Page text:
On Dec. 4, the Urban League of Greater Pittsburgh held its 14th annual Ronald H. Brown Leadership Gala to once again honor those who have made a positive impact on the African-American community.

“For the past 13 years, this gala has offered a great opportunity for the Urban League to identify and acknowledge individuals and organizations that help African-Americans achieve economic self-resilience, parity and power and civil rights in our region,” said Murry Gerber, honorary chairman and chairman and CEO of EQT. “And by highlighting these individuals and organizations, the Urban League encourages all of us to step up to the plate and do our part.”

LEADERSHIP GALA—From left: James Barnes, Urban League Chairman, board of directors and wife, Elizabeth Barnes; Esther Bush; Carol Byrom Conrad, daughter of Fletcher Byrom; Elsie Hillman and husband, Henry Hillman; Susan Byrom, daughter of Fletcher Byrom; Marcia Sturdivant; and Evan Frazier.

More than 400 guests attended the benefit at the Westin Convention Center, raising more than $300,000 for the Urban League.

This year, the Urban League recognized Fletcher Byrom, former CEO of Koppers, Inc., who recently passed away in July at the age of 91, with the Special Posthumous Award. Byrom was remembered for not only his entrepreneurial success but also his dedication to advancing social change in the Pittsburgh area.

“Most notably when Pittsburgh was experiencing urban tensions in the late 1960s, Byrom and Arthur Edmonds, head of the Urban League, initiated a dialogue between corporate executives and leaders of Pittsburgh’s African-American community—a dialogue that would last eight years,” said Esther Bush, Urban League president and CEO. “These dialogues would lead to the founding of NEED, PACE and the National Association of Business, which assisted minority education grants, job training, and minority business enterprise.”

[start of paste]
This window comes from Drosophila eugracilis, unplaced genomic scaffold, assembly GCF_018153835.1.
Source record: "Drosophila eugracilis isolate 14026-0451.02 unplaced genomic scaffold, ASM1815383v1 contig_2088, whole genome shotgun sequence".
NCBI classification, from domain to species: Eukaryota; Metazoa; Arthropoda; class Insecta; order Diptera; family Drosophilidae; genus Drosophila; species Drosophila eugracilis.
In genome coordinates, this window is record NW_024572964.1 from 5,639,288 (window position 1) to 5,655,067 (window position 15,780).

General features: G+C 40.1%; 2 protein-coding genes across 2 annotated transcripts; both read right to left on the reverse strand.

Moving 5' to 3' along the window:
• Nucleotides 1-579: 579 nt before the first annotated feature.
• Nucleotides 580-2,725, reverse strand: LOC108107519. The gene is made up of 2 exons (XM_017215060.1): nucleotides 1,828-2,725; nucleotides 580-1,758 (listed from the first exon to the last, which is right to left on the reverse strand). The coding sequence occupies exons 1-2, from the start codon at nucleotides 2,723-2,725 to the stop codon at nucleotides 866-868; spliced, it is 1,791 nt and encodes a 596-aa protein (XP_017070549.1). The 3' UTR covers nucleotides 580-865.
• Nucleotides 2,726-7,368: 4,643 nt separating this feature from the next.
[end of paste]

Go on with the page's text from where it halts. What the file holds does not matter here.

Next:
Elsie Hillman was honored with the first ever Lifetime Achievement Award for her lifelong commitment to hospitals, schools, cultural organizations, public broadcasting and organizations addressing social issues.

“I’m very proud and I don’t feel I’ve done enough to deserve it,” Hillman said. “It’s wonderful and maybe it inspires other people to make an impact in the community.”

The year’s Civic Leadership Award was given to Marcia Sturdivant, deputy director of Allegheny County Department of Human Services. Beyond her work with the Office of Children, Youth and Families, Sturdivant continues her dedication to families by serving on several boards including the Urban League, the Pennsylvania Statewide Adoption Council, the Pennsylvania Joint State Government Commission on Services to Children and Youth, and the American Association of Family Group Decision Making.

“I am very grateful that they recognized me for my contributions,” Sturdivant said. “I hope that I make a difference in the lives of children and families in an arena where sometimes African-Americans aren’t heard. I’m very proud to be of service.”

Adding another honor to their list, the Hill House Association received the Community Leadership Award. The Hill House offers a number of programs in early learning and child development, youth services, family and workforce development, senior services, and neighborhood services.

“It’s really a great honor to receive. It shows we’re committed to the changing needs of our neighborhoods,” said Hill House Executive Director Evan Frazier. “It speaks to the dedication of our staff, volunteers and board. What’s inspiring about the people at the Hill House is that the people are so committed. We have a lot of roots over the past century that we have to stand on.”

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